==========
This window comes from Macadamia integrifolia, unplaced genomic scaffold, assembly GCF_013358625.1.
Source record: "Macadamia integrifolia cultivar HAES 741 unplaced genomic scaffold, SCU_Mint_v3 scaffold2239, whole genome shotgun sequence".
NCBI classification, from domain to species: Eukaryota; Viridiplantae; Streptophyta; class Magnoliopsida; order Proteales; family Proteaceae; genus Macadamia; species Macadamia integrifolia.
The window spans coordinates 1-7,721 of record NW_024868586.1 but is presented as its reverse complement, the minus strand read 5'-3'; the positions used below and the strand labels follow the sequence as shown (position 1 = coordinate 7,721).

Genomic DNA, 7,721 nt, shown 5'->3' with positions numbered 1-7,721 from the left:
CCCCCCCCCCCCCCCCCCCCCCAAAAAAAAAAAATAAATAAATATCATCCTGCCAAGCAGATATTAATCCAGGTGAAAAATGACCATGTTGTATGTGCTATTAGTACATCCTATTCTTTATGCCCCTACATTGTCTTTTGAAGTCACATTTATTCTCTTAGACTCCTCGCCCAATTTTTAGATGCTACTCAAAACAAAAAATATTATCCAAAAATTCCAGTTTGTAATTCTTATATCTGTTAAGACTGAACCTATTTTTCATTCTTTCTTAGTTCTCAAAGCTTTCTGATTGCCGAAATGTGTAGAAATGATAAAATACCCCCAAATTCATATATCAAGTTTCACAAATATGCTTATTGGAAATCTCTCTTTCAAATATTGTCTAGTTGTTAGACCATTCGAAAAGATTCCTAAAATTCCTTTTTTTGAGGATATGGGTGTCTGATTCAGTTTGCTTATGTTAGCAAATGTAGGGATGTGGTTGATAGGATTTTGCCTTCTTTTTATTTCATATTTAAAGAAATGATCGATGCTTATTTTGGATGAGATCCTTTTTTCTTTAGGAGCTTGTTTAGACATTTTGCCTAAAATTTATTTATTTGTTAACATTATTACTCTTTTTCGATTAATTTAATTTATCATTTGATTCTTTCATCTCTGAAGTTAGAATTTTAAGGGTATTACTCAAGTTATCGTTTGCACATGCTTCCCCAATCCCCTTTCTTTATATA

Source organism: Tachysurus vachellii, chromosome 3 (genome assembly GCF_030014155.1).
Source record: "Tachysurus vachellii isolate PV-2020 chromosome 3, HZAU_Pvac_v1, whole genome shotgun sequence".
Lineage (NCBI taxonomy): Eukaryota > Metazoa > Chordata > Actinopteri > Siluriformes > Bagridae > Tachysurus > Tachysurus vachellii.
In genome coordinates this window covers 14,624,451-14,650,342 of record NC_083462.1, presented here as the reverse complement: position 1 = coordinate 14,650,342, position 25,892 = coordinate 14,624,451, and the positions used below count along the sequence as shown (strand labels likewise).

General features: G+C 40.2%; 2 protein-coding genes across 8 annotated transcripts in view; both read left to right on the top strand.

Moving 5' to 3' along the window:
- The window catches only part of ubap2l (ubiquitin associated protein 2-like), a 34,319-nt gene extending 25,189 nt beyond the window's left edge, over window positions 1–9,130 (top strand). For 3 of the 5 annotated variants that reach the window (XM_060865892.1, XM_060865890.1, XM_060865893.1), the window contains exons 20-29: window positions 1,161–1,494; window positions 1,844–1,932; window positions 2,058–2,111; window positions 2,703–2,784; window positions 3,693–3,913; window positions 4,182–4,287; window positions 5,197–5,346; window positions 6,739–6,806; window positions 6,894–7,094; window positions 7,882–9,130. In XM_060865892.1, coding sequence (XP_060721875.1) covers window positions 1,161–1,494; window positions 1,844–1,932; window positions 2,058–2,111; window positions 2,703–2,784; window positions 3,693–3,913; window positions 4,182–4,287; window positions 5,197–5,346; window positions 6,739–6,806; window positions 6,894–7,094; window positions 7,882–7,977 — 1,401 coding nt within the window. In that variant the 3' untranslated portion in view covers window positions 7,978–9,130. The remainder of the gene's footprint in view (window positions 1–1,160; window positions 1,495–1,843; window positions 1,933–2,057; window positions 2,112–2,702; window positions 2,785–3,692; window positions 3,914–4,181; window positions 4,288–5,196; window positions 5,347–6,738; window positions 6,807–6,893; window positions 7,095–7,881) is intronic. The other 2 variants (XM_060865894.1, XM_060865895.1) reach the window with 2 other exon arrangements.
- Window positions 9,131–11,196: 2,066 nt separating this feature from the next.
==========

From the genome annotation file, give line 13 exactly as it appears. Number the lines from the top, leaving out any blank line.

- The window catches only part of ubap2l (ubiquitin associated protein 2-like), a 34,319-nt gene extending 25,189 nt beyond the window's left edge, over window positions 1–9,130 (top strand). For 3 of the 5 annotated variants that reach the window (XM_060865892.1, XM_060865890.1, XM_060865893.1), the window contains exons 20-29: window positions 1,161–1,494; window positions 1,844–1,932; window positions 2,058–2,111; window positions 2,703–2,784; window positions 3,693–3,913; window positions 4,182–4,287; window positions 5,197–5,346; window positions 6,739–6,806; window positions 6,894–7,094; window positions 7,882–9,130. In XM_060865892.1, coding sequence (XP_060721875.1) covers window positions 1,161–1,494; window positions 1,844–1,932; window positions 2,058–2,111; window positions 2,703–2,784; window positions 3,693–3,913; window positions 4,182–4,287; window positions 5,197–5,346; window positions 6,739–6,806; window positions 6,894–7,094; window positions 7,882–7,977 — 1,401 coding nt within the window. In that variant the 3' untranslated portion in view covers window positions 7,978–9,130. The remainder of the gene's footprint in view (window positions 1–1,160; window positions 1,495–1,843; window positions 1,933–2,057; window positions 2,112–2,702; window positions 2,785–3,692; window positions 3,914–4,181; window positions 4,288–5,196; window positions 5,347–6,738; window positions 6,807–6,893; window positions 7,095–7,881) is intronic. The other 2 variants (XM_060865894.1, XM_060865895.1) reach the window with 2 other exon arrangements.